Friday, June 19, 2009

Fixing Baseball

Baseball is again down in the dumps, thanks to the "news" that Sammy Sosa roided it up. So here are a few ideas that could fix America's Pastime.

1. The league with the best interleague record gets home field advantage for the World Series.

Enough with the All-Star game being the deciding factor. It's an exhibition game, which is supposed to be fun, not matter. Who wants to see two players on sub-.500 teams square off when it doesn't even matter to them? Yes, the winning and losing pitchers last year were from the Rays and Phillies - the two World Series teams - but how often does that happen? The only reason this rule is in place is because Bud Selig made an awful decision by calling the game a tie in 2002.

If we pick the league with the best interleague record, that will give us a much fairer outcome. That way, home field advantage (which is huge) will go to the best league, rewarding the team who had the toughest road to the Series, and the All Star game can go back to being fun.

2. Age restrictions

The biggest problem with baseball, in my opinion, is that nobody knows where these guys come from. College baseball is virtually non-existent, and no way are we going to follow every high school kid, international player or A/AA/AAA prospect. So here's a thought: you have to be two years removed from high school to be drafted/signed by a MLB club. It's what the NFL does, and it works. This rule will force players to attend college for at least two years, which will expose prospects to the national stage, which in turn will gets fans interested in the college game, which then leads to interest in the minor leagues.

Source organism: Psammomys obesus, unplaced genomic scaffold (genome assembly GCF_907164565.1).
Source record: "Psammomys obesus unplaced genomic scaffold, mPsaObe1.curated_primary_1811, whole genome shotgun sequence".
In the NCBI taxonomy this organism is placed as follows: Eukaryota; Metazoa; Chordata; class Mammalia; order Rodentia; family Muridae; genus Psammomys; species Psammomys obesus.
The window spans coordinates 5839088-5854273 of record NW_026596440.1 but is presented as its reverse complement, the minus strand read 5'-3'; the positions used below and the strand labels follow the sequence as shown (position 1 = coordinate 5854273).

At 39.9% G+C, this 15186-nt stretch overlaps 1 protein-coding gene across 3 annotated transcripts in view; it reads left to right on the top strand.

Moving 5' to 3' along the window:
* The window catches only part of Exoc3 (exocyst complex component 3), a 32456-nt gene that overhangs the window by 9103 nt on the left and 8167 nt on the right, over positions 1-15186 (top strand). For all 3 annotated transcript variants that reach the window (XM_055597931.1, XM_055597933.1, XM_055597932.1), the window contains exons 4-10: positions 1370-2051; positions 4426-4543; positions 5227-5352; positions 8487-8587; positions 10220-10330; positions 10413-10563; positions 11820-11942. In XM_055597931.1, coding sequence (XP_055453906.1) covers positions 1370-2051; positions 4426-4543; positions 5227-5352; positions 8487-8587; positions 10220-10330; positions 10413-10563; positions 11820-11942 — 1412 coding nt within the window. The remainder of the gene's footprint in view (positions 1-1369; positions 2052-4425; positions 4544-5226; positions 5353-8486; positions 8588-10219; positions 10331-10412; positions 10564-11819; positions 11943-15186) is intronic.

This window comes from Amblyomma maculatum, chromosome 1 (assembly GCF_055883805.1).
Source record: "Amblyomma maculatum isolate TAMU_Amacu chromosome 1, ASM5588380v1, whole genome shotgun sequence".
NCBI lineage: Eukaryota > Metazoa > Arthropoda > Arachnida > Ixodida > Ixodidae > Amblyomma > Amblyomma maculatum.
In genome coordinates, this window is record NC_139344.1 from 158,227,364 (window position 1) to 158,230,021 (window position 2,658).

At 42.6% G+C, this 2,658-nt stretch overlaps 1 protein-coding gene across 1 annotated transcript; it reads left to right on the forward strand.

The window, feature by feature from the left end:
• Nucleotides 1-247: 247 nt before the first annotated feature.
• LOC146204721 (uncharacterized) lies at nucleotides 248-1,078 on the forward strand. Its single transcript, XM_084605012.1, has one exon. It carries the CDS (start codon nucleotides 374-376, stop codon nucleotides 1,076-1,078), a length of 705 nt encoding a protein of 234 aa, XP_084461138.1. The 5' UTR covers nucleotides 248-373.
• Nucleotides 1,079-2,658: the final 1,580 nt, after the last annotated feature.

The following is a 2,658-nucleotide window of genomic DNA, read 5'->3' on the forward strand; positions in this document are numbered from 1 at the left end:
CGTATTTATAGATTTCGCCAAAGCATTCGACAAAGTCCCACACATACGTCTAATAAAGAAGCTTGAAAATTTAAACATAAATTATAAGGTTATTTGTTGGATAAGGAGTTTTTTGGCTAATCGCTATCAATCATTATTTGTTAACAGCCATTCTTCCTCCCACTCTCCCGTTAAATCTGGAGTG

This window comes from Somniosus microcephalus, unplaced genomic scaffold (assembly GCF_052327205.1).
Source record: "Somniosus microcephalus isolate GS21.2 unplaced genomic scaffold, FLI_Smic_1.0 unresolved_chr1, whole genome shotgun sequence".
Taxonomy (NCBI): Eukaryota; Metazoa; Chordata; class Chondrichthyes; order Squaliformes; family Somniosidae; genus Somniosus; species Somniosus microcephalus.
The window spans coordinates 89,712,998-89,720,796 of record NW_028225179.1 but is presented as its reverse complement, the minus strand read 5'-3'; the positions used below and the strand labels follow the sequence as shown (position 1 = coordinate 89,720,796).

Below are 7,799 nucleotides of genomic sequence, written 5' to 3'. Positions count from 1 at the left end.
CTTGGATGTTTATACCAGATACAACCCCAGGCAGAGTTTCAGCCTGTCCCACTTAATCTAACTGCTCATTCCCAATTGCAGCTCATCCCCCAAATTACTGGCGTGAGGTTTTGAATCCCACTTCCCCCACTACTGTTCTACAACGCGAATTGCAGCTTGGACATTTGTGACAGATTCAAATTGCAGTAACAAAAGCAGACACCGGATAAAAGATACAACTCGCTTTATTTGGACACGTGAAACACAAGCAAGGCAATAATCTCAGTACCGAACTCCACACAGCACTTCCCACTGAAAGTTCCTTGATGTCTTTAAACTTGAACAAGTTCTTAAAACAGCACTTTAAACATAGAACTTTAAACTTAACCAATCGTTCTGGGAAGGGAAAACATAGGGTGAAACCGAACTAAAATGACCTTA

With all the young talent being relocated to the NCAA, it will expand the talent pool and make it, for once, watchable. We will be acclimated with the college environment, making the MLB draft on par with the NFL/NBA drafts. Also, getting Central American players out of societies where PEDs are served with breakfast won't hurt either.

3. Get tough on steroids - for real this time

First strike: one year suspension. Second strike: three year suspension. Third strike: you're out.

If that doesn't force players to think twice before dropping their drawers for a performance boost, I don't know what will. But in order to do this, baseball has to be prepared. First off, the MLB must make a list of all known substances which might come up positive under a PED test. Go to a GNC and mark down everything. Make it known, make it clear, and there will be no mistake about what is or is not acceptable.

4. The World Baseball Classic should be played directly after the World Series.

Here's why it's bad to play the WBC in March: it's March! What do you think we're watching? Most casual fans don't get into baseball until June/July, let alone during college basketball season. Play it right after the Series, and you'll get fans right when their taste for baseball is the most palatable. This also helps us to get familiar with international players. Hey, if we watch the World Cup because of the rabid nationalism, we sure as hell will watch the baseball equivalent.


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